Australasian Science: Australia's authority on science since 1938

Vampire Bat Venom Could Reduce Blood Pressure

By Stephen Luntz

Vampire bats could be good for the heart, with their venom showing potential against high blood pressure, according to research published in the Journal of Proteomics by A/Prof Bryan Fry of the University of Queensland.

Vampire bats are one of four mammalian lineages to have developed venom, along with platypus, water shrews and slow lorises. While many reptiles and invertebrates produce venom for the purpose of killing their prey, bats just want the blood to flow more freely so they can gain a lot in a short amount of time.

“The venom has three functions,” says Fry. “It blocks the coagulant cascade in multiple ways, it dilates the small arteries under the skin and it has an anaesthetic effect so the animal being fed on doesn’t shake the bat off.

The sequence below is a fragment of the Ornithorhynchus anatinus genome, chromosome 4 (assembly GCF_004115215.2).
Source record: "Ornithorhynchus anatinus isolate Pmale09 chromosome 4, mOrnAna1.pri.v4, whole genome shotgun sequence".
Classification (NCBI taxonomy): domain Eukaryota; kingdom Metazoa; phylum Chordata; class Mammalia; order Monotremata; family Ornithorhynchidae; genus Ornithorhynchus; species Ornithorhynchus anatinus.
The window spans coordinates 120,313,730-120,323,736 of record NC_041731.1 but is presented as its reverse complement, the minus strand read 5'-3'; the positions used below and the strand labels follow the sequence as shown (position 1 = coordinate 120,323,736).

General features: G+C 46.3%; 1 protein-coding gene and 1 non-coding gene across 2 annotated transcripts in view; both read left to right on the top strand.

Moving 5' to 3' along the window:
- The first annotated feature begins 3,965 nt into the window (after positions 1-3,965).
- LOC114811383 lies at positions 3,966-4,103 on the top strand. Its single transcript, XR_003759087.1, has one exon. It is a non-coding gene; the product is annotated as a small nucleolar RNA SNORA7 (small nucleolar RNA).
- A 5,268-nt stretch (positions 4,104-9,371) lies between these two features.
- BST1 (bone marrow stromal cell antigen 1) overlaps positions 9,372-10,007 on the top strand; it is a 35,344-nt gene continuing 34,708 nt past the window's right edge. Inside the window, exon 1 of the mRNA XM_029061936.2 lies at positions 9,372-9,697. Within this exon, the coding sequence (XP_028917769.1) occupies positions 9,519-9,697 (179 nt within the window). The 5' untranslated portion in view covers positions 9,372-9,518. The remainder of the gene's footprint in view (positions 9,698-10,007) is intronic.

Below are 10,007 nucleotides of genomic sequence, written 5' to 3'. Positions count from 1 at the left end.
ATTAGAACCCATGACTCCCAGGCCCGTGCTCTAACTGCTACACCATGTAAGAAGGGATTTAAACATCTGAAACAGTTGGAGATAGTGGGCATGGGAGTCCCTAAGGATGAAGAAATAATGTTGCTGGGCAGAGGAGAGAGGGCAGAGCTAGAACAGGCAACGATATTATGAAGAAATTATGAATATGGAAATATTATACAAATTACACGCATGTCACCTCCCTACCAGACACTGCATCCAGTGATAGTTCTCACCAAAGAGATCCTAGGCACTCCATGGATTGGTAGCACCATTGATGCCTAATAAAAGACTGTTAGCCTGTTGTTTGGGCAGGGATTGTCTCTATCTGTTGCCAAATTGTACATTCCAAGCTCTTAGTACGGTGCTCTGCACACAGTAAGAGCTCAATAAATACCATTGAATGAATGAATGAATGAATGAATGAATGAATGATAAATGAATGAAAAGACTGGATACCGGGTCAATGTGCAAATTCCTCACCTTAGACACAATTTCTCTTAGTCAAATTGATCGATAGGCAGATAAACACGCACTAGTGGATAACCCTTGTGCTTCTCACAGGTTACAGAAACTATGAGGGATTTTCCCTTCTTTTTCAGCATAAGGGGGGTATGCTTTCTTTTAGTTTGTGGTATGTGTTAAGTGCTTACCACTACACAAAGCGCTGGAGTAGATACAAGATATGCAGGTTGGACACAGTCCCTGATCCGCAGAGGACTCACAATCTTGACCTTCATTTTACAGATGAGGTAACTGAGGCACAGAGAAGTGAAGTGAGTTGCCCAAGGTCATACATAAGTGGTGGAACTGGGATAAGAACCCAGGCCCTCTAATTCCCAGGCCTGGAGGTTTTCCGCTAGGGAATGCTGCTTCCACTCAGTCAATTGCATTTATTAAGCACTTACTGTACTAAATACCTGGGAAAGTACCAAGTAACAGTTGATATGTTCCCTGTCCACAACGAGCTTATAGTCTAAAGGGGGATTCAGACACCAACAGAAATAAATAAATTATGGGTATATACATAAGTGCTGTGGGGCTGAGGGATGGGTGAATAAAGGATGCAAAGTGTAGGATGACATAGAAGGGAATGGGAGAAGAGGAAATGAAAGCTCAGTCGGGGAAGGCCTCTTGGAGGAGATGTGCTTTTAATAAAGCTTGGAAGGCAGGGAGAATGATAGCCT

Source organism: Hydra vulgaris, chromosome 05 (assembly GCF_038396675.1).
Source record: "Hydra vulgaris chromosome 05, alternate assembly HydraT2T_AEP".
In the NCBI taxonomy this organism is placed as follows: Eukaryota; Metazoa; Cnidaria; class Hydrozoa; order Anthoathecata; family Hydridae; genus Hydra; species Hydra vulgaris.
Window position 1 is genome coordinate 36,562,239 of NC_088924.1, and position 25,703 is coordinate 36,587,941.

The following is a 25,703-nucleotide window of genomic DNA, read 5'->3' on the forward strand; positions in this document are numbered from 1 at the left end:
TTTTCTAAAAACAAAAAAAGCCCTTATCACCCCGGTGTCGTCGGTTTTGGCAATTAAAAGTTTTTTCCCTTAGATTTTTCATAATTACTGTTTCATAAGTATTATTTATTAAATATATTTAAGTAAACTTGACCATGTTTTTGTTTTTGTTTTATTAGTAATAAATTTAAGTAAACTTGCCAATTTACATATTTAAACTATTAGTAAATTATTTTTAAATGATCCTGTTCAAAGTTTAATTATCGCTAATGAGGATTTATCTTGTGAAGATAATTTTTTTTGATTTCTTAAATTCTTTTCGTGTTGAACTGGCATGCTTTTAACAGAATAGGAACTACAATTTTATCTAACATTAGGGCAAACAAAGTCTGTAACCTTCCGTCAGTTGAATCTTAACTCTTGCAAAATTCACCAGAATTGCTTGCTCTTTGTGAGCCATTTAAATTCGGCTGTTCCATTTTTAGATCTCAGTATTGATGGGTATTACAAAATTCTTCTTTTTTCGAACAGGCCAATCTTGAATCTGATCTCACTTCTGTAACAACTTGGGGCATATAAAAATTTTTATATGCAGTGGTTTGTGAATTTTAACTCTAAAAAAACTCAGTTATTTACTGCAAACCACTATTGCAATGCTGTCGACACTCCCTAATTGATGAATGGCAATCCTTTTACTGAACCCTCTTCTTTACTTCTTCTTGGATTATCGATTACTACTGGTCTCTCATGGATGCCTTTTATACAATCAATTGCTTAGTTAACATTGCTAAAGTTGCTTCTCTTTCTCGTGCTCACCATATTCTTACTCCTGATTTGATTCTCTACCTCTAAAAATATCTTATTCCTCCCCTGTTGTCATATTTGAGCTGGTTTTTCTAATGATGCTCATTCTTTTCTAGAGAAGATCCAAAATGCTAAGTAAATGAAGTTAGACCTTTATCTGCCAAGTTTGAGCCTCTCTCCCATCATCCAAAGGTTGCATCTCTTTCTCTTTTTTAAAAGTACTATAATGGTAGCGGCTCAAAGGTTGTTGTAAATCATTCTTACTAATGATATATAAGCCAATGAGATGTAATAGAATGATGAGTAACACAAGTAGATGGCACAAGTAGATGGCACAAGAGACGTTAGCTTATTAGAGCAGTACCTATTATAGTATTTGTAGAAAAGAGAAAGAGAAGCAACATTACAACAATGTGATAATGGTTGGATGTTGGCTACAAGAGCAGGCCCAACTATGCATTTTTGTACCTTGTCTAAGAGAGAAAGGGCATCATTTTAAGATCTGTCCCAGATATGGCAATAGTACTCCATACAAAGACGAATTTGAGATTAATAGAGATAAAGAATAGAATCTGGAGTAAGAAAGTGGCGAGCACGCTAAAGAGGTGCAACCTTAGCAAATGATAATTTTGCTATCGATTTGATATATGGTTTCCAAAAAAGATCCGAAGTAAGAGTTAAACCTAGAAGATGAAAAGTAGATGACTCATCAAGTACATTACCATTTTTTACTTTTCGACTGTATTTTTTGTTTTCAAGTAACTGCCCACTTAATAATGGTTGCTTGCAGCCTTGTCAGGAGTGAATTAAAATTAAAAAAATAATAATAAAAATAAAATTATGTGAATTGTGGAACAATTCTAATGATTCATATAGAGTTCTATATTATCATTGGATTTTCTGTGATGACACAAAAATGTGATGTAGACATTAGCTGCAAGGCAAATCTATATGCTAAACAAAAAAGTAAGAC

Fry says his team has yet to identify the anaesthetic molecule. However, in exploring the anticoagulants they learned that the bat uses not only multiple compounds but many slightly different versions of each.

“This means that even if an antibody is generated against one molecule, there are a number of others that will sneak past the prey’s defence system and keep the blood flowing,” Fry says. “This means the same victim can be fed on night after night.”

The three species of vampire bats have differences in their venom to reflect the common vampire bat’s mammalian diet, while the other two species prefer birds. While Fry has compared their venoms, the venoms that are most effective on humans hold the most interest.

Novel drugs based on natural venoms could prove useful in the fight against heart disease, says Fry, because “they may be longer-lasting or more specific than existing blood pressure drugs. High blood pressure can have many different causes and we may need different drugs for different causes.”

Fry says that vampire bat venom shows more promise in this regard than venom from snakes because the venom has a “non-lethal but very specific role”. One consequence is that many of the proteins are smaller. “Below a certain size peptides are invisible to the immune system,” Fry says.

Despite their reputation, bats usually take sufficiently small amounts of blood from their prey that they would do little damage, although Fry adds that they are also a major reservoir for rabies.